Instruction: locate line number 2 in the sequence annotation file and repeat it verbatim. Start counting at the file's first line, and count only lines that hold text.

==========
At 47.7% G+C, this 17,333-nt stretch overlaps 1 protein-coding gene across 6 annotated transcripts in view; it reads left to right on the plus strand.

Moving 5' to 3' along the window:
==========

Moving 5' to 3' along the window: